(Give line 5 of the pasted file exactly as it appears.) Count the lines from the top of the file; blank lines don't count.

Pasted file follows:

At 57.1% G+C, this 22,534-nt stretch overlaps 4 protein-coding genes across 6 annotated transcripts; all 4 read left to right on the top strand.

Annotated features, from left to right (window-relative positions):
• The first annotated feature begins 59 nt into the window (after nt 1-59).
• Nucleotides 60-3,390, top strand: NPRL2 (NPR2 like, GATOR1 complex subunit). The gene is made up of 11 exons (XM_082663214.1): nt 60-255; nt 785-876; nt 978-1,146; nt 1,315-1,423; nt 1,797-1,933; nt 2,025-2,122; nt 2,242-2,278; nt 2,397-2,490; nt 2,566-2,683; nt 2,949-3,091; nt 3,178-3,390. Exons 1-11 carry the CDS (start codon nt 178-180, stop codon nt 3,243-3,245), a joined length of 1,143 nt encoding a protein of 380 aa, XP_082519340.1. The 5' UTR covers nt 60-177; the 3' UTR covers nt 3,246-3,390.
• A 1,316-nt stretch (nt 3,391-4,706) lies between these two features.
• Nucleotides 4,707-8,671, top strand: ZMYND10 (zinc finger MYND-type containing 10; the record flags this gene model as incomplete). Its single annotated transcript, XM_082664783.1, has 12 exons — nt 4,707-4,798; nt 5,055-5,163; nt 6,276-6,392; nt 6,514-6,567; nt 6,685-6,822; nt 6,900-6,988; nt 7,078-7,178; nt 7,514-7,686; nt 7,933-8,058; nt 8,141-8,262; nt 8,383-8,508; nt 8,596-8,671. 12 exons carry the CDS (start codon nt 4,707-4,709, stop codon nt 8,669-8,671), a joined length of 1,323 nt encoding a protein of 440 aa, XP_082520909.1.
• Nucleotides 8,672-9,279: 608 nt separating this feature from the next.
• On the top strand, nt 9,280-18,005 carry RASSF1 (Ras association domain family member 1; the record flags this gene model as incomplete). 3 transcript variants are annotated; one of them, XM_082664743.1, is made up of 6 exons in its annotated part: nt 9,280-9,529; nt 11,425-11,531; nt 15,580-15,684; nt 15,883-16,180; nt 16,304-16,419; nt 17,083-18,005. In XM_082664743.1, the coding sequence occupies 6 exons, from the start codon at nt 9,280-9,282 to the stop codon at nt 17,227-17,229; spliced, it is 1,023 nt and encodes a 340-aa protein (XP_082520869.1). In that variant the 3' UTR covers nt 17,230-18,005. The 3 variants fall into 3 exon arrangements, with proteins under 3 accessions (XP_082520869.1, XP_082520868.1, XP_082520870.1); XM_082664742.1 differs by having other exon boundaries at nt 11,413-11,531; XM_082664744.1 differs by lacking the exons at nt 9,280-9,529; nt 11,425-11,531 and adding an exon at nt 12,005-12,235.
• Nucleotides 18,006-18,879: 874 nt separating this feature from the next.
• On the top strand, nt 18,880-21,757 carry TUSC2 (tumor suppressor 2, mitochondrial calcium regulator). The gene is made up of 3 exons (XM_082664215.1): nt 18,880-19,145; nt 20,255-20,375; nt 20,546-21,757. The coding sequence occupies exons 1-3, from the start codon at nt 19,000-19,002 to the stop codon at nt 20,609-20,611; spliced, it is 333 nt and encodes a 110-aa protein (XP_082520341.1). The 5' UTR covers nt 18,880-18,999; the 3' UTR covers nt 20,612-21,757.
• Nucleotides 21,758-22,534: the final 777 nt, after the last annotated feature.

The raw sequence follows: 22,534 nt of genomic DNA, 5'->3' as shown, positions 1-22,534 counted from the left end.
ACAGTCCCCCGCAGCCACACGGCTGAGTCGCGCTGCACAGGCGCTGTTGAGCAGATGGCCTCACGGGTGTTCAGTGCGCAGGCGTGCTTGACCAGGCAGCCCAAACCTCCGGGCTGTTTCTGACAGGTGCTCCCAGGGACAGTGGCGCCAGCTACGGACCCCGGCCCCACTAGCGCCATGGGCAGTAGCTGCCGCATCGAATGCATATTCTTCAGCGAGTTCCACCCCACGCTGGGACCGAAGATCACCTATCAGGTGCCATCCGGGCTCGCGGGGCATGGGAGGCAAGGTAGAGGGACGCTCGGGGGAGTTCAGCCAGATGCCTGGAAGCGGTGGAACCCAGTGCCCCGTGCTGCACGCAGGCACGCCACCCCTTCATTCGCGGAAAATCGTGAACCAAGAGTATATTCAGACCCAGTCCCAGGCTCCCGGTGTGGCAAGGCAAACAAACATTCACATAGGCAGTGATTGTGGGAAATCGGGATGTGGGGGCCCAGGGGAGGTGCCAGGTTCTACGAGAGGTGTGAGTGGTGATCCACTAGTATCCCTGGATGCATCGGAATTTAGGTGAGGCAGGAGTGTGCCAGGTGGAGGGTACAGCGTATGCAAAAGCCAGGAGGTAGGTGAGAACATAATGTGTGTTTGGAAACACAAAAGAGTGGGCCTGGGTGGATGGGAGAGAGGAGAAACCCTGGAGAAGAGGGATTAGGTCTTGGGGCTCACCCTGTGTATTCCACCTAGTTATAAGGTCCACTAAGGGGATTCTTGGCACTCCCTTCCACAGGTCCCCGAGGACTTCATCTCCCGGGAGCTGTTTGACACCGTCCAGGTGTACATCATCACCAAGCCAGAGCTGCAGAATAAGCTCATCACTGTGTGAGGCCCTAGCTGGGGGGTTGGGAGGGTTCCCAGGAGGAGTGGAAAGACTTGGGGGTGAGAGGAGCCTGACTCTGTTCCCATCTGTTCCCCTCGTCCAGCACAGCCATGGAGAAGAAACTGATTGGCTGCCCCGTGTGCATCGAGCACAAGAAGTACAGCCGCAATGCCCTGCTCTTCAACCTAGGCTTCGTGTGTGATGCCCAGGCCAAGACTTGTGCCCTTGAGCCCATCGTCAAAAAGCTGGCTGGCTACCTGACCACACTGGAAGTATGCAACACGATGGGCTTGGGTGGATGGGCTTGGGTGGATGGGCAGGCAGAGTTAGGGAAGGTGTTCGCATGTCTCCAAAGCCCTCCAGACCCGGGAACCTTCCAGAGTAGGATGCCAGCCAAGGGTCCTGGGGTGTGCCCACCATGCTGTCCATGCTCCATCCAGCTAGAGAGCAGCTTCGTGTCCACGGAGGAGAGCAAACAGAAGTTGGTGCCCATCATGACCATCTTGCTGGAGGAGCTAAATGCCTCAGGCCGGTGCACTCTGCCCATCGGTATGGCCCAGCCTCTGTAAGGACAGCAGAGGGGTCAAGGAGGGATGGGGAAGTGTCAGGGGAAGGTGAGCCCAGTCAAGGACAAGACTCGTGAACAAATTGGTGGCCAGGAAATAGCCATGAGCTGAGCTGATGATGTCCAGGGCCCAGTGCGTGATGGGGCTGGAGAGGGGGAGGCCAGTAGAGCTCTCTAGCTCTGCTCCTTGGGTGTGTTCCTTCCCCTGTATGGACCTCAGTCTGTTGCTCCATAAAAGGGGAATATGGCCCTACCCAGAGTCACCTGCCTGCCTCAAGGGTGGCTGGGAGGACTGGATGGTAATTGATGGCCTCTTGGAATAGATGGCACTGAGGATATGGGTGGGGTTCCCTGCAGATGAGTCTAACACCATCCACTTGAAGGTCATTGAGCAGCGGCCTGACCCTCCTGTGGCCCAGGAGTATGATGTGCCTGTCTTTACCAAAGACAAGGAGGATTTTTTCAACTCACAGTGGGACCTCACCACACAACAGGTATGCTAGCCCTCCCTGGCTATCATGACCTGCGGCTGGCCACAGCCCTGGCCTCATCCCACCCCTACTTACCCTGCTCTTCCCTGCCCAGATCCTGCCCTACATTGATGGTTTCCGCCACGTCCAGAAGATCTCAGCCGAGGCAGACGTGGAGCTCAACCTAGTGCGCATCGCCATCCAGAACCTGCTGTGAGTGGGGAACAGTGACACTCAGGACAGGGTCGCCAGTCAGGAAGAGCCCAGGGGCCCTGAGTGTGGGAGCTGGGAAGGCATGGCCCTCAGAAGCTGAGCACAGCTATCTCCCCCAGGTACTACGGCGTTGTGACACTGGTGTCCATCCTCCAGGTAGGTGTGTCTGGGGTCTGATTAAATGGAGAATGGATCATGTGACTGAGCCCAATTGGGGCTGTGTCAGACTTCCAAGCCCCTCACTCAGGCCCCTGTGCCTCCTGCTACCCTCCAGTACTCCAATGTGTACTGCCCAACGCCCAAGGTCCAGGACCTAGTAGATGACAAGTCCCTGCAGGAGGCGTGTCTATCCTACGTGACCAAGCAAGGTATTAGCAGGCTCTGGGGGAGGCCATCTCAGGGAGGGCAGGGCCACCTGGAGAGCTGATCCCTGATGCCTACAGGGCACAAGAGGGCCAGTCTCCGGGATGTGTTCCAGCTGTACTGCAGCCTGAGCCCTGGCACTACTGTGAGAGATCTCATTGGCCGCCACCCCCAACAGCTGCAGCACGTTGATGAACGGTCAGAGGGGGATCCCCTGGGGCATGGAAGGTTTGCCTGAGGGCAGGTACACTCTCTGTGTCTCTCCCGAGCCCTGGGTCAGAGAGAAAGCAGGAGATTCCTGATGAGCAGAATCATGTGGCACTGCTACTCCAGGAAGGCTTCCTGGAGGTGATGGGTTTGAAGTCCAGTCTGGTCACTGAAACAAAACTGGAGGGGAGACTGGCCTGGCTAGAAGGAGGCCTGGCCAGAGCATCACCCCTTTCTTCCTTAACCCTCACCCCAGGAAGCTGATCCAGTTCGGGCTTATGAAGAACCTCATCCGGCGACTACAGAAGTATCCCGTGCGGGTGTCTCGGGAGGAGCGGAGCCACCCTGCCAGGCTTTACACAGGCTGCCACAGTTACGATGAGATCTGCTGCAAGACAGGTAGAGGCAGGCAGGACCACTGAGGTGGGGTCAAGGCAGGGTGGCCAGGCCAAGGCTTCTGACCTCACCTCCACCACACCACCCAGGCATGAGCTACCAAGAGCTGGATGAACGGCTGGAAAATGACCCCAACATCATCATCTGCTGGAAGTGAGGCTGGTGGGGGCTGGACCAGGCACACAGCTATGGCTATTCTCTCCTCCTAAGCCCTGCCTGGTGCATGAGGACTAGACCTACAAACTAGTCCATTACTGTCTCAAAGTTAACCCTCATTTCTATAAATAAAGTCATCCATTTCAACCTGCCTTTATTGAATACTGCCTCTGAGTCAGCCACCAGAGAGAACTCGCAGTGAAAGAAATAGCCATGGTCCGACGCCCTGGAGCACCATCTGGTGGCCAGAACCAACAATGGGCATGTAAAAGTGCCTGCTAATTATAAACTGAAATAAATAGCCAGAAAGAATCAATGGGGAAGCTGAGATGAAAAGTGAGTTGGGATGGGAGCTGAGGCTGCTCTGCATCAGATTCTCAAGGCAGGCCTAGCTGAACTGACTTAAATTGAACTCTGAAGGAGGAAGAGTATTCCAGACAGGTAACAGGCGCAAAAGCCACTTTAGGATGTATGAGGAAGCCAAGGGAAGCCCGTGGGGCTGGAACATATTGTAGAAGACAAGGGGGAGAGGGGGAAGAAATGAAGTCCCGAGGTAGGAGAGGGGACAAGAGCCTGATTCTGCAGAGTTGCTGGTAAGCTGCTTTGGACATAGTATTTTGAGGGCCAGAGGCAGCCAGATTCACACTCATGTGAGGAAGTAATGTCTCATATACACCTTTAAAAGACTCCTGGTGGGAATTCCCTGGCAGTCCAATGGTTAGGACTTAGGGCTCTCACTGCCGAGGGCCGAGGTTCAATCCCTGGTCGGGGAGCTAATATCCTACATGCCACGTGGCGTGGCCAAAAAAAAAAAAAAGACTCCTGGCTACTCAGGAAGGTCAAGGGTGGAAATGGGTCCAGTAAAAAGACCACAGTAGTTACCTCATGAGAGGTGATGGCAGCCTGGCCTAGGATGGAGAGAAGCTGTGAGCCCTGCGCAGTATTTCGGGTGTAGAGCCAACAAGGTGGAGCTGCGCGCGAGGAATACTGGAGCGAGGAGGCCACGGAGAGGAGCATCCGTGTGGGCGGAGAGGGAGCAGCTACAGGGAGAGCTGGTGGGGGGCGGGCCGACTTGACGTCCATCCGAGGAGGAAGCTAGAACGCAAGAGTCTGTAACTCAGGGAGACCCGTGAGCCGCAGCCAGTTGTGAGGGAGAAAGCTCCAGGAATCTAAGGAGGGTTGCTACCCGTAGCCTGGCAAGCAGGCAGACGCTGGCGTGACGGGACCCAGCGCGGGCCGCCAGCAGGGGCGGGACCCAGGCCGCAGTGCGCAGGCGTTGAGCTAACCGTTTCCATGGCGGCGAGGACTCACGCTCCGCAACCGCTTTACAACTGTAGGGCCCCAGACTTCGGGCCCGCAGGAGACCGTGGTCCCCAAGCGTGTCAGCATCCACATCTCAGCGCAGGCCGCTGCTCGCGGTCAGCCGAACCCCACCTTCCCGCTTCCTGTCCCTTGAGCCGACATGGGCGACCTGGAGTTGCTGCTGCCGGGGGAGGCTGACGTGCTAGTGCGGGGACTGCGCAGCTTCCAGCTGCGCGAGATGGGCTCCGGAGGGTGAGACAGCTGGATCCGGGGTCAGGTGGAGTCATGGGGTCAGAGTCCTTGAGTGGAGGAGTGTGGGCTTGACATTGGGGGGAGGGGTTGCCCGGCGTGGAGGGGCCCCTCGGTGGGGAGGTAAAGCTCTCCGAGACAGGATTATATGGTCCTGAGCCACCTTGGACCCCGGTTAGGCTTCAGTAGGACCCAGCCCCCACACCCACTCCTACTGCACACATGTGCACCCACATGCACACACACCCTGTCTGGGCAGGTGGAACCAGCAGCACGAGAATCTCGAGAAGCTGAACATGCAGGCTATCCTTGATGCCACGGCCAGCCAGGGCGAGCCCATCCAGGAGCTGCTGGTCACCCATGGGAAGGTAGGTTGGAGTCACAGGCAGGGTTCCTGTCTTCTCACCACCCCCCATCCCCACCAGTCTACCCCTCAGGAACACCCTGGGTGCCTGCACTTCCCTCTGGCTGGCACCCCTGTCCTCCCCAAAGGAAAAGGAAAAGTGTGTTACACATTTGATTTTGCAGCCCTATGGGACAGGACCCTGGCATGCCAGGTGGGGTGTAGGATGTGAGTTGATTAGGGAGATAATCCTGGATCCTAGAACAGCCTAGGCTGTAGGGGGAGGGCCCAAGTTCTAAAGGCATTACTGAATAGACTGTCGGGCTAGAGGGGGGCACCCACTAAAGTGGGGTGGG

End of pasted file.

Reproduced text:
• A 1,316-nt stretch (nt 3,391-4,706) lies between these two features.